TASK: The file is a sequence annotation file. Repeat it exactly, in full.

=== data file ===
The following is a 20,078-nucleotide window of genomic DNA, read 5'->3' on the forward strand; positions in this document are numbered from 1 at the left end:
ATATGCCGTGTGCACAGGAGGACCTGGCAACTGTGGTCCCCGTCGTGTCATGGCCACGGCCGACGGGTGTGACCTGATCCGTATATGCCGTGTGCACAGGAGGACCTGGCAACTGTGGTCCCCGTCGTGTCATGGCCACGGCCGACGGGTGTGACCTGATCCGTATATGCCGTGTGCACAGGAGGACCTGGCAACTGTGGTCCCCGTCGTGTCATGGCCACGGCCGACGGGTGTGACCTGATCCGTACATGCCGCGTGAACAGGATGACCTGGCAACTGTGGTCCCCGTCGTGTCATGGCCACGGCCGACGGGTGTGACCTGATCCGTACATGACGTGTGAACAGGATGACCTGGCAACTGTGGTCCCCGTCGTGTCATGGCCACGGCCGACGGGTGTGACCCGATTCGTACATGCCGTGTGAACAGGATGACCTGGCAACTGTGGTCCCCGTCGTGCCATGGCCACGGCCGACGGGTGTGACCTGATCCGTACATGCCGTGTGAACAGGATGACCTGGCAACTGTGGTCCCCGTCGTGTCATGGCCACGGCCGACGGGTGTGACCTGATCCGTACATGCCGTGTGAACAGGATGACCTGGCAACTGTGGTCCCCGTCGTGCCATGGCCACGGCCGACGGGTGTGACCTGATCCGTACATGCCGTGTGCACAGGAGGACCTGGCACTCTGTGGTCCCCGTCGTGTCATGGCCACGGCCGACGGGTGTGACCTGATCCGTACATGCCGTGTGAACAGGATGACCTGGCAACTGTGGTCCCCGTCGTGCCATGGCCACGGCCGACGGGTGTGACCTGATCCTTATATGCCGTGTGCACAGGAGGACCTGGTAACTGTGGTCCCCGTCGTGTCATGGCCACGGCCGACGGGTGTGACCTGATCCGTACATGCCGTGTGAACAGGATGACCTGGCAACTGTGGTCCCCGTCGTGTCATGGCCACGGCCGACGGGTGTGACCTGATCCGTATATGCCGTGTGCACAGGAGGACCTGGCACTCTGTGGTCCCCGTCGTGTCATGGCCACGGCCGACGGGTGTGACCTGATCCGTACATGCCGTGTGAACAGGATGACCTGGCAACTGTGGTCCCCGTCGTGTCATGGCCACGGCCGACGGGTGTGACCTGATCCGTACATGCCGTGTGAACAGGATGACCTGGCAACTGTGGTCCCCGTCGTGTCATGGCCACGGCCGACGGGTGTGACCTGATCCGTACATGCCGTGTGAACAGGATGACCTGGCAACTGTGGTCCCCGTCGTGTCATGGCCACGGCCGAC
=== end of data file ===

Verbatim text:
The following is a 20,078-nucleotide window of genomic DNA, read 5'->3' on the forward strand; positions in this document are numbered from 1 at the left end:
ATATGCCGTGTGCACAGGAGGACCTGGCAACTGTGGTCCCCGTCGTGTCATGGCCACGGCCGACGGGTGTGACCTGATCCGTATATGCCGTGTGCACAGGAGGACCTGGCAACTGTGGTCCCCGTCGTGTCATGGCCACGGCCGACGGGTGTGACCTGATCCGTATATGCCGTGTGCACAGGAGGACCTGGCAACTGTGGTCCCCGTCGTGTCATGGCCACGGCCGACGGGTGTGACCTGATCCGTACATGCCGCGTGAACAGGATGACCTGGCAACTGTGGTCCCCGTCGTGTCATGGCCACGGCCGACGGGTGTGACCTGATCCGTACATGACGTGTGAACAGGATGACCTGGCAACTGTGGTCCCCGTCGTGTCATGGCCACGGCCGACGGGTGTGACCCGATTCGTACATGCCGTGTGAACAGGATGACCTGGCAACTGTGGTCCCCGTCGTGCCATGGCCACGGCCGACGGGTGTGACCTGATCCGTACATGCCGTGTGAACAGGATGACCTGGCAACTGTGGTCCCCGTCGTGTCATGGCCACGGCCGACGGGTGTGACCTGATCCGTACATGCCGTGTGAACAGGATGACCTGGCAACTGTGGTCCCCGTCGTGCCATGGCCACGGCCGACGGGTGTGACCTGATCCGTACATGCCGTGTGCACAGGAGGACCTGGCACTCTGTGGTCCCCGTCGTGTCATGGCCACGGCCGACGGGTGTGACCTGATCCGTACATGCCGTGTGAACAGGATGACCTGGCAACTGTGGTCCCCGTCGTGCCATGGCCACGGCCGACGGGTGTGACCTGATCCTTATATGCCGTGTGCACAGGAGGACCTGGTAACTGTGGTCCCCGTCGTGTCATGGCCACGGCCGACGGGTGTGACCTGATCCGTACATGCCGTGTGAACAGGATGACCTGGCAACTGTGGTCCCCGTCGTGTCATGGCCACGGCCGACGGGTGTGACCTGATCCGTATATGCCGTGTGCACAGGAGGACCTGGCACTCTGTGGTCCCCGTCGTGTCATGGCCACGGCCGACGGGTGTGACCTGATCCGTACATGCCGTGTGAACAGGATGACCTGGCAACTGTGGTCCCCGTCGTGTCATGGCCACGGCCGACGGGTGTGACCTGATCCGTACATGCCGTGTGAACAGGATGACCTGGCAACTGTGGTCCCCGTCGTGTCATGGCCACGGCCGACGGGTGTGACCTGATCCGTACATGCCGTGTGAACAGGATGACCTGGCAACTGTGGTCCCCGTCGTGTCATGGCCACGGCCGAC